New York based musicians Tivon Pennicott of Marrietta, GA, Godwin Louis of Harlem, NY, and Melissa Aldana of Santiago, Chile were selected as finalists in the 2013 Thelonious Monk International Jazz Saxophone competition on Sunday afternoon before a near capacity crowd at the Smithsonian Institution’s Baird Auditorium inside the National Museum of American History. Fourteen saxophonists from around the world were selected to compete for $100,000 in prizes including cash awards and a recording contract with Concord Music Group.
The three finalists gave one last performance as part of last night’s Thelonious Monk Institute of Jazz Gala alongside some of jazz’s most recognizable names including the Competition’s judges—Wayne Shorter, Branford Marsalis, Jane Ira Bloom, Bobby Watson, and Jimmy Heath. Bassist Rodney Whitaker, pianist Reginald Thomas, and drummer Carl Allen served as the competitors' house band for both the semifinals and finals.
It is worth noting that only thirteen semifinalists actually performed. The contestant this writer predicted would win the first place prize, 21-year old Grace Kelly of Wellsley, MA, mysteriously dropped out of the competition at the last minute (according to her Facebook page, she dropped out over “contract disagreements”) leaving the door wide open for any of the remaining men or lone-standing woman to take home the event’s biggest prize. And, when the final prizes were announced last night at the end of the Gala, the lone-standing woman, Aldana, had won the prize making history as the Competition’s first female winner in a category for instruments. Pennicott and Louis received the second and third prize wins respectively.
The finalists performed two selections each at the start of last night’s Gala leaving the Competition’s judges to deliberate for one last time about the prizes. Though it was only clear following Sunday’s semifinals that Louis was a crowd favorite, going into the Gala performances offered a fresh perspective on the finalists and their talents. While Pennicott and Louis proved that they were definitely finalist worthy competitors, Aldana distanced herself from the competition during her performance of “I Thought About You.” Competition judge Jimmy Heath said during a “Before and After” session with Larry Appelbaum at the Mid-Atlantic Jazz Festival in 2011 and then again during an interview with this writer during an interview for the 2011 DC Jazz Festival that the way to tell if a saxophonist can really play is to listen to the way they approach a ballad. Does he/she play music that speaks to your heart, mind, or butt? Sitting there listening to her and watching the expression on Thomas’s face as he listened to her, it was clear that Aldana's playing spoke to our hearts.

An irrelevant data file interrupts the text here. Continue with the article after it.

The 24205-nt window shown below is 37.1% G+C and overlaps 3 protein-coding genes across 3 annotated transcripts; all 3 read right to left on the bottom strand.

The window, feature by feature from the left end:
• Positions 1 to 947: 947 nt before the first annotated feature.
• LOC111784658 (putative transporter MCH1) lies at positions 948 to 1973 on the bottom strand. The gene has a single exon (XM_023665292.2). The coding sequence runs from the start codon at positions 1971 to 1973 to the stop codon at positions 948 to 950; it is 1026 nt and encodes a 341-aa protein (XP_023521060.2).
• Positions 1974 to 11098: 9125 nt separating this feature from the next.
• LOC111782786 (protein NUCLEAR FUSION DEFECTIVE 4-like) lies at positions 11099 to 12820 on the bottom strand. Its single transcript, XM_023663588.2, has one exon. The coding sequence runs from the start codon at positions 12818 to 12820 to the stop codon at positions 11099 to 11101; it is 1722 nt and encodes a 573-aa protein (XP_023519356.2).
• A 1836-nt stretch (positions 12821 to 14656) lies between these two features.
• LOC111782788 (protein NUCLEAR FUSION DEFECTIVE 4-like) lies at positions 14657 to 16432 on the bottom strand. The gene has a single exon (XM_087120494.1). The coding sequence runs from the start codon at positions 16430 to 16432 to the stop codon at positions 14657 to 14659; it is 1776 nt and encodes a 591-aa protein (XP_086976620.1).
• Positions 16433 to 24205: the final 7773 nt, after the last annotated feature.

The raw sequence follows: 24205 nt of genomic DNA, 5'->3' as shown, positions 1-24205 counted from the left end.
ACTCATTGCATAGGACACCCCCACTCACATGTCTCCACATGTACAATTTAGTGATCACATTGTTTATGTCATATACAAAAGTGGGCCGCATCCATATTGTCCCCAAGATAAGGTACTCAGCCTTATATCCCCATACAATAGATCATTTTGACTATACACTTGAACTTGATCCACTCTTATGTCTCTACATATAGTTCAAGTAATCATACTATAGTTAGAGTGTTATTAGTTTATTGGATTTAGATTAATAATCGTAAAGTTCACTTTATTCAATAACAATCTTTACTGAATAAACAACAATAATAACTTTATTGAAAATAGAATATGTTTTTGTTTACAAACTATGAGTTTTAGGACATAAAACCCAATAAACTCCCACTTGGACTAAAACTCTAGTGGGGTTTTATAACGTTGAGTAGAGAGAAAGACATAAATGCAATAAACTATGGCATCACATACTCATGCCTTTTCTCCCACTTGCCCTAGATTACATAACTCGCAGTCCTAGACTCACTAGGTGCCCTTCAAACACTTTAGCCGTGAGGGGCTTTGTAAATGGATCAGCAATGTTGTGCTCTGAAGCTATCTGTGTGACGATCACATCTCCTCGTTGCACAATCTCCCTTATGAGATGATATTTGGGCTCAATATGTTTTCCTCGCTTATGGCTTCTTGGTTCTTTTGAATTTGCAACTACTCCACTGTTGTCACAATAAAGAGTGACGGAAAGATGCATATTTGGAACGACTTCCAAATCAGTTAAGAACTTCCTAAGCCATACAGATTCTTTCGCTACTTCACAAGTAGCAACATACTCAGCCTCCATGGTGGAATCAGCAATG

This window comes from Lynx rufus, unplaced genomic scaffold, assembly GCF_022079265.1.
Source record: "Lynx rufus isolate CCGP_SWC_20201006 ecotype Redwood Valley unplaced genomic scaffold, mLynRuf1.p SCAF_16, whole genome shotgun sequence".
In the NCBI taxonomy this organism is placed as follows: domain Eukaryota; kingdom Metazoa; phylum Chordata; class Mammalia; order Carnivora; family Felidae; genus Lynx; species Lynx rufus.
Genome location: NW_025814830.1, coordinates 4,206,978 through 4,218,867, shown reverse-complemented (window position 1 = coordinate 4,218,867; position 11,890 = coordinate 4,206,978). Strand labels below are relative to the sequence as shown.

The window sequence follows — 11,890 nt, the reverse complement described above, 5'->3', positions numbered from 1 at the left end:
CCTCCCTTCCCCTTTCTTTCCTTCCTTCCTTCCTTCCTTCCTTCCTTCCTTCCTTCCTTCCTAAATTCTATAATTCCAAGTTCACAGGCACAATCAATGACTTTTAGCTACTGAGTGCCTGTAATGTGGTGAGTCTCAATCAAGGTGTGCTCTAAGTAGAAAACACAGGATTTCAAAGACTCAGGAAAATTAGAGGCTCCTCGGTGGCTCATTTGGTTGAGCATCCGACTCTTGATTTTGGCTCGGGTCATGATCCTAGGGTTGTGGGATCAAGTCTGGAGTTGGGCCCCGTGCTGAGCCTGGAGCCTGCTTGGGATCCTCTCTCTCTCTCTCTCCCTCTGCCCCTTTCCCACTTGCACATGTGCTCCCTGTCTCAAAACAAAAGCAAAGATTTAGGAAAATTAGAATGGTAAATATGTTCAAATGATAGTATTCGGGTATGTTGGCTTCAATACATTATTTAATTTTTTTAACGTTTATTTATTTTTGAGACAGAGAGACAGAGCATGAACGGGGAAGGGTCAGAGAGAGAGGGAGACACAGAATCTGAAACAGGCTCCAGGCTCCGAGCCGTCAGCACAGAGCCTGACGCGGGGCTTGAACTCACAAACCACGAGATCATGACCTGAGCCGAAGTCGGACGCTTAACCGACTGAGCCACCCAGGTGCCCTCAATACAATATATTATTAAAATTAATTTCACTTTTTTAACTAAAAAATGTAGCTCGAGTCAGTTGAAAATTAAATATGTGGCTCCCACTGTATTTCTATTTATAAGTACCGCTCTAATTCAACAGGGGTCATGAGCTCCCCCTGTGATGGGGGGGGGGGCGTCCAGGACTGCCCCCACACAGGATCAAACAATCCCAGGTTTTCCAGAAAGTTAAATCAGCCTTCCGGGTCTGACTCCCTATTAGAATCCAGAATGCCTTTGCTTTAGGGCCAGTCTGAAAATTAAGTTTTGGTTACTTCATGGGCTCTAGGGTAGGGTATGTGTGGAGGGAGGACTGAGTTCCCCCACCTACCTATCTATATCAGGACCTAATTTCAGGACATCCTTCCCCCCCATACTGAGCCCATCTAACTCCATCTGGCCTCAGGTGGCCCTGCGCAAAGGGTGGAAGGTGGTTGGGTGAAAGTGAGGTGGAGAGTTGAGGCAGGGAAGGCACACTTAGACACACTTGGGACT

But last night wasn’t just about the Monk Competition. Saxophone icon Wayne Shorter received the Institute’s Lifetime Achievement Award while the late George Duke (January 12, 1946-August 5, 2013) was celebrated by an all-star line-up of his peers. Shorter, who gave a touching acceptance speech during the award presentation, had this message for musicians: “When you create, try to create what you want to be.” The Thelonious Monk Institute of Jazz Fellows, Kurt Ellling, Roy Hargrove, Danilo Perez, Gerald Clayton, Marcus Miller, John Patitucci, Jimmy Heath, T.S. Monk, Herbie Hancock, and Brian Blade were among the artists to celebrate Shorter, while Ledisi, Take 6, Hargrove, Clayton, Miller, Ford, and John Beasley paid tribute to Duke. The Gala also included a bluesy performance from Cassandra Wilson.
The night ended with Aldana performing Jimmy Heath’s “Gingerbread Boy” along with the Competition’s judges and trumpeter Roy Hargrove. Aldana will return to the Kennedy Center with her own group (possibly) in the 2014-2015 season.